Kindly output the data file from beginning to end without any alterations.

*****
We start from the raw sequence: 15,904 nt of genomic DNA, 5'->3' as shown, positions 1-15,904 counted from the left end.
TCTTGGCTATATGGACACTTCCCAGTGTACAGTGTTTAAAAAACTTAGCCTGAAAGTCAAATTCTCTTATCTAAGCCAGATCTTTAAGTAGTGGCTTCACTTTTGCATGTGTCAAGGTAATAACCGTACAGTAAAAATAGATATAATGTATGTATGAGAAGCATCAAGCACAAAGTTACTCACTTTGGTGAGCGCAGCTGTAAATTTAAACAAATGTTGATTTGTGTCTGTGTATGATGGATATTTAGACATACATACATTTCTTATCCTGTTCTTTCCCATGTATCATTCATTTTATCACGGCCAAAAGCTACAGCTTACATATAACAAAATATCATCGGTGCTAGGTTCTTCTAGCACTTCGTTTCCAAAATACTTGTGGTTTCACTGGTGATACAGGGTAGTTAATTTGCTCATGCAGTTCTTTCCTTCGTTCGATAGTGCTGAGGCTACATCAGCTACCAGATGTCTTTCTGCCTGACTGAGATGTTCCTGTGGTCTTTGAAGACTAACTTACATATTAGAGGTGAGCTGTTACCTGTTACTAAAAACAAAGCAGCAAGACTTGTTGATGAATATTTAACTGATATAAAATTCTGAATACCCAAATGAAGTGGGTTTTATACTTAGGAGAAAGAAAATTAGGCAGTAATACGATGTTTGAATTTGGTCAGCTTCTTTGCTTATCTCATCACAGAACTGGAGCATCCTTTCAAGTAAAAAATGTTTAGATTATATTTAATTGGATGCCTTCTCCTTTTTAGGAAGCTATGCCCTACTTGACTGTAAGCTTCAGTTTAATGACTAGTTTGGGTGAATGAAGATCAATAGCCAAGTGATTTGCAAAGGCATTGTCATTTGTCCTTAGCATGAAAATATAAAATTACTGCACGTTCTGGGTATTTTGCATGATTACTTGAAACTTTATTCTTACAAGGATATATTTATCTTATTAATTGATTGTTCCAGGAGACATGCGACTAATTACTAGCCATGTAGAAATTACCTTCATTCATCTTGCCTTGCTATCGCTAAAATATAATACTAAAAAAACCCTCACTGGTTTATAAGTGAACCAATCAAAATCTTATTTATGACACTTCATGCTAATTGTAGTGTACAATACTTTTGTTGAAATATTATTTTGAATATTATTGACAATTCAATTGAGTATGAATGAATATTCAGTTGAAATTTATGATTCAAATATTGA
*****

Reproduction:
We start from the raw sequence: 15,904 nt of genomic DNA, 5'->3' as shown, positions 1-15,904 counted from the left end.
TCTTGGCTATATGGACACTTCCCAGTGTACAGTGTTTAAAAAACTTAGCCTGAAAGTCAAATTCTCTTATCTAAGCCAGATCTTTAAGTAGTGGCTTCACTTTTGCATGTGTCAAGGTAATAACCGTACAGTAAAAATAGATATAATGTATGTATGAGAAGCATCAAGCACAAAGTTACTCACTTTGGTGAGCGCAGCTGTAAATTTAAACAAATGTTGATTTGTGTCTGTGTATGATGGATATTTAGACATACATACATTTCTTATCCTGTTCTTTCCCATGTATCATTCATTTTATCACGGCCAAAAGCTACAGCTTACATATAACAAAATATCATCGGTGCTAGGTTCTTCTAGCACTTCGTTTCCAAAATACTTGTGGTTTCACTGGTGATACAGGGTAGTTAATTTGCTCATGCAGTTCTTTCCTTCGTTCGATAGTGCTGAGGCTACATCAGCTACCAGATGTCTTTCTGCCTGACTGAGATGTTCCTGTGGTCTTTGAAGACTAACTTACATATTAGAGGTGAGCTGTTACCTGTTACTAAAAACAAAGCAGCAAGACTTGTTGATGAATATTTAACTGATATAAAATTCTGAATACCCAAATGAAGTGGGTTTTATACTTAGGAGAAAGAAAATTAGGCAGTAATACGATGTTTGAATTTGGTCAGCTTCTTTGCTTATCTCATCACAGAACTGGAGCATCCTTTCAAGTAAAAAATGTTTAGATTATATTTAATTGGATGCCTTCTCCTTTTTAGGAAGCTATGCCCTACTTGACTGTAAGCTTCAGTTTAATGACTAGTTTGGGTGAATGAAGATCAATAGCCAAGTGATTTGCAAAGGCATTGTCATTTGTCCTTAGCATGAAAATATAAAATTACTGCACGTTCTGGGTATTTTGCATGATTACTTGAAACTTTATTCTTACAAGGATATATTTATCTTATTAATTGATTGTTCCAGGAGACATGCGACTAATTACTAGCCATGTAGAAATTACCTTCATTCATCTTGCCTTGCTATCGCTAAAATATAATACTAAAAAAACCCTCACTGGTTTATAAGTGAACCAATCAAAATCTTATTTATGACACTTCATGCTAATTGTAGTGTACAATACTTTTGTTGAAATATTATTTTGAATATTATTGACAATTCAATTGAGTATGAATGAATATTCAGTTGAAATTTATGATTCAAATATTGA